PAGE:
• work no more than 28 hours a week when school is in session, or
  • work during a school holiday (for example, March break, Christmas break, summer holidays)
As John is a high school student and working during holiday time, his employer will have to pay him student minimum wage. 

Student minimum wage rate is $9.60 per hour (current as of March 18th, 2013)

This is John´s situation and $9.60 is the minimum amount he should be paid for each hour he works at the record store. John’s employer is paying John the appropriate, legal minimum wage for his age and the hours he works. 

Students who work more than 28 hours a week when school is in session are entitled to the general minimum wage. General minimum wage rate is $10.25 per hour.
If John decides to take on more hours during the school year, $10.25 is the amount that John should be paid per hour.
**There are some exceptions to the minimum wage requirements. 
  • If you are participating in a high school “co-op” or work experience program authorized by the school board that operates your school
  • If you are a college or university student performing work through your school program
  • If you are training for certain occupations such as architecture, law, professional engineering, medicine, optometry
  • If you are a student employed to instruct or supervise children and a person employed as a student at a camp for children (like a camp counselor)

Ontario has 9 public holidays: New Year's Day, Family Day, Good Friday, Victoria Day, Canada Day, Labour Day, Thanksgiving Day, Christmas Day, Boxing Day

Most employees who qualify are entitled to take these days off work and be paid public holiday pay. They can agree in writing to work on the holiday and they will be paid: (a) public holiday pay plus premium pay for the hours worked on the public holiday; or their regular rate for hours worked on the holiday, plus they will receive another day off (called a "substitute" holiday) with public holiday pay. If the employee has earned a substitute day off with public holiday pay, the public holiday pay calculation is done with respect to the four work weeks before the work week in which the substitute day off falls.

The Right to Refuse to Work on Public Holidays

Most employees of a retail business have the right to refuse to work on a public holiday. As John is an employee in a retail business (record store), he should have the right to refuse to work and his employer can not threaten to fire him for this refusal. Even if John agrees to work on the public holiday in writing, he can still decline to work by giving the employer at least 48 hours notice before his work on the public holiday was to begin.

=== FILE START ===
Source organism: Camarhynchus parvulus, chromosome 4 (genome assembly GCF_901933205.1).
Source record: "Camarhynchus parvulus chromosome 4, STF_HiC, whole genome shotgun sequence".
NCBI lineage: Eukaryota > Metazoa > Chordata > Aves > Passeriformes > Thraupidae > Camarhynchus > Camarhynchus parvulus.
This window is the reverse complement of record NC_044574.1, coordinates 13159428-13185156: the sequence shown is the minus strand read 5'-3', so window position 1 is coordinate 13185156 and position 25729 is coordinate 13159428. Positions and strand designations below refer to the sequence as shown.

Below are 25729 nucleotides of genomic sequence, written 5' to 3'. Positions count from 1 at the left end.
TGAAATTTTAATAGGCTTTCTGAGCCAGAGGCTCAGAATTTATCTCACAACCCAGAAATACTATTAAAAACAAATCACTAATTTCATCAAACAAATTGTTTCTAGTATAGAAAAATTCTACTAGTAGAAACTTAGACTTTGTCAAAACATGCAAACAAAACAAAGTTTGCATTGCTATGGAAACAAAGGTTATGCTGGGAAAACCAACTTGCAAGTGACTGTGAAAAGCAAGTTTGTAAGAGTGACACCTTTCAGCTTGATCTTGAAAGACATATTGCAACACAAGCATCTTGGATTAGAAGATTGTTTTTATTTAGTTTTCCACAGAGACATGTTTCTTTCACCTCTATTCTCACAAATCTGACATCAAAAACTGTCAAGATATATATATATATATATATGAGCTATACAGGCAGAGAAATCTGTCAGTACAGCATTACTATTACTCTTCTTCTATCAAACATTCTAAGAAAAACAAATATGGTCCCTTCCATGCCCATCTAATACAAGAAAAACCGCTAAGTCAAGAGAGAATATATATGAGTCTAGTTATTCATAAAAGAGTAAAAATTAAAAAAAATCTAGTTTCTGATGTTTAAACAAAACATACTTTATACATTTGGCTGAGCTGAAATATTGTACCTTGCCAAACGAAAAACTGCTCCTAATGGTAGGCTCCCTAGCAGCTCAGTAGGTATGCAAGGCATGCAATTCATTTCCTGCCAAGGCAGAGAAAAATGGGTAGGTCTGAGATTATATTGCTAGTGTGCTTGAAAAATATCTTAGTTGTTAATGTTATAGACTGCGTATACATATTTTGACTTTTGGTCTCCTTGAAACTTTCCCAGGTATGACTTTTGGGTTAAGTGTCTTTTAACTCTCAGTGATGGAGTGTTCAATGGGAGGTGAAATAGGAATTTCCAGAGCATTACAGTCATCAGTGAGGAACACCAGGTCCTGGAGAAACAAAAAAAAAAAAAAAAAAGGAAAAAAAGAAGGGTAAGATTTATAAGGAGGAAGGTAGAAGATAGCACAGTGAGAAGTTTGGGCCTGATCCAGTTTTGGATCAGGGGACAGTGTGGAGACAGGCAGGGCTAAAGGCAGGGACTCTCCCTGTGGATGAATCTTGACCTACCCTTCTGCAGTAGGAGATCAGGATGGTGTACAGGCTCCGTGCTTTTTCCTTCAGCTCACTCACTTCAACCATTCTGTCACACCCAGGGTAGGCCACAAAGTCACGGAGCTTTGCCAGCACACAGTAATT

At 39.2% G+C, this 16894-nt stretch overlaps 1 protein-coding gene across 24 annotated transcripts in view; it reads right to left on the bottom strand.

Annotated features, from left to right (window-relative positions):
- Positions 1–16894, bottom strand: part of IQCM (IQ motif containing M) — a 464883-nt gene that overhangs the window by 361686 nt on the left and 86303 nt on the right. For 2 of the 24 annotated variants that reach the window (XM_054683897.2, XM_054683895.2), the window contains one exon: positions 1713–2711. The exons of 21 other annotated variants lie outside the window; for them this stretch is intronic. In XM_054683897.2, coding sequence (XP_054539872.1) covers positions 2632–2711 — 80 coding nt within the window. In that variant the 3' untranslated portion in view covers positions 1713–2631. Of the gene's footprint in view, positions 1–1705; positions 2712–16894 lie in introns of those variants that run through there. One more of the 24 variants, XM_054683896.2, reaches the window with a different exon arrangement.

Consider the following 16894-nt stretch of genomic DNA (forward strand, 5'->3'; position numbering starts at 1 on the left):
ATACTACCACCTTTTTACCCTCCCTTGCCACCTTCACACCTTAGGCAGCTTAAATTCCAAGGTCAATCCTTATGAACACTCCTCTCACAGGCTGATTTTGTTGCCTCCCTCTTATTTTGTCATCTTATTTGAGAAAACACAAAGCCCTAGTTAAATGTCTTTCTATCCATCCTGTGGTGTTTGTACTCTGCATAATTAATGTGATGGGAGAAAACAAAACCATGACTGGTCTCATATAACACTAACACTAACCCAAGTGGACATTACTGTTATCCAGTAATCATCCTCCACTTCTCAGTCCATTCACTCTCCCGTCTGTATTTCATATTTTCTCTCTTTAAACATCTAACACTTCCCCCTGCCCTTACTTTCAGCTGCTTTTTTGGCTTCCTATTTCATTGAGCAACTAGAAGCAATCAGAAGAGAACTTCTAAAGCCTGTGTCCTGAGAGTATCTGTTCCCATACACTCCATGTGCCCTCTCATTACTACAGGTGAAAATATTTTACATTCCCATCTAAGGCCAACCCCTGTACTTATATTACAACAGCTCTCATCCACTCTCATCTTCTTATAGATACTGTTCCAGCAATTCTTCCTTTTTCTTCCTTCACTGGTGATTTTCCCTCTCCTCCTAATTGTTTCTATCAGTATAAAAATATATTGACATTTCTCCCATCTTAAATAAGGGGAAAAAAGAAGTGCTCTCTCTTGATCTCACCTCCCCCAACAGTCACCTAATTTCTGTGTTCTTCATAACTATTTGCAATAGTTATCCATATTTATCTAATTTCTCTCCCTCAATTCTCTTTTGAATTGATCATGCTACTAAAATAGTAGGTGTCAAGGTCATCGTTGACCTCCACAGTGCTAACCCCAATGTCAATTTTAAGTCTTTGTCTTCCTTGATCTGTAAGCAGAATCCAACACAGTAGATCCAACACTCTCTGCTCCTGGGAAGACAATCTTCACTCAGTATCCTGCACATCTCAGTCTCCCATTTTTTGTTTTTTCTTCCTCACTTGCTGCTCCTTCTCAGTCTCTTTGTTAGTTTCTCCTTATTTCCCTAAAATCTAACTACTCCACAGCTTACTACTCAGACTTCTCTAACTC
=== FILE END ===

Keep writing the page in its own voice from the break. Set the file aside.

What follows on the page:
This blog scenario was written by Tony Young, a volunteer on the JFCY's PLE Team. The legal content was written by Lauren Grossman, a first year law student at the University of Toronto who is volunteering at JFCY as the PLE team leader through her law school's Pro Bono Students Canada program. All legal content was reviewed by a JFCY lawyer. JFCY's legal content is based on the laws in Ontario relevant to youth under the age of 18. 

Monday, March 11, 2013


Jasmine and Robert came to Canada on July 12 of 2011 as refugee claimants. Their older son Paul is twelve years old and Jasmine is pregnant again. When they arrived in Canada, they felt good, because they were safe and they had all that they needed: They received help for food and shelter from Ontario Works and healthcare free from the government. However, on May of 2012, they received a letter where the government told to them that since June 30 of 2012, the Interim Federal Health (IFH) would change. They did not know what kind of changes could happen, it was only when Jasmine tried to book an appointment with the family doctor for her son that she realized how things had changed. The secretary  told to her that she could not book an appointment for refugee or refugee claimant because the law had changed. With the new information, Jasmine was worried and tried to get an appointment with her gynaecologist but again the secretary told Jasmine that she could not book an appointment,  for the same reason that the family doctor´s secretary had told to her. Jasmine and Robert are really worried. Their son has a sugar problems and if he does not receive medical treatment on time, later he may develop Diabetes.


The (IFH) Interim Federal Health program provides access to refugees and refugee claimants who need healthcare for a period of time, and who generally have no other way of obtaining necessary health benefits.  

On April 25th, 2012 the Federal government announced cuts to most healthcare benefits for refugees that are currently provided by Canada’s Interim Federal Health (IFH) program, effective on June 30, 2012.

The changes to the IFH program include cutting access to essential medication, cuts to basic primary health care, cuts to dental care, vision care and cuts to mobility devices like wheelchairs, for many classes of refugees.  Healthcare services to be cut include prenatal care, child health check-ups and access to mental health care.   Most refugees are now only entitled to basic emergency care - they are not entitled to medication or vaccines unless their condition is deemed to pose a threat to public health.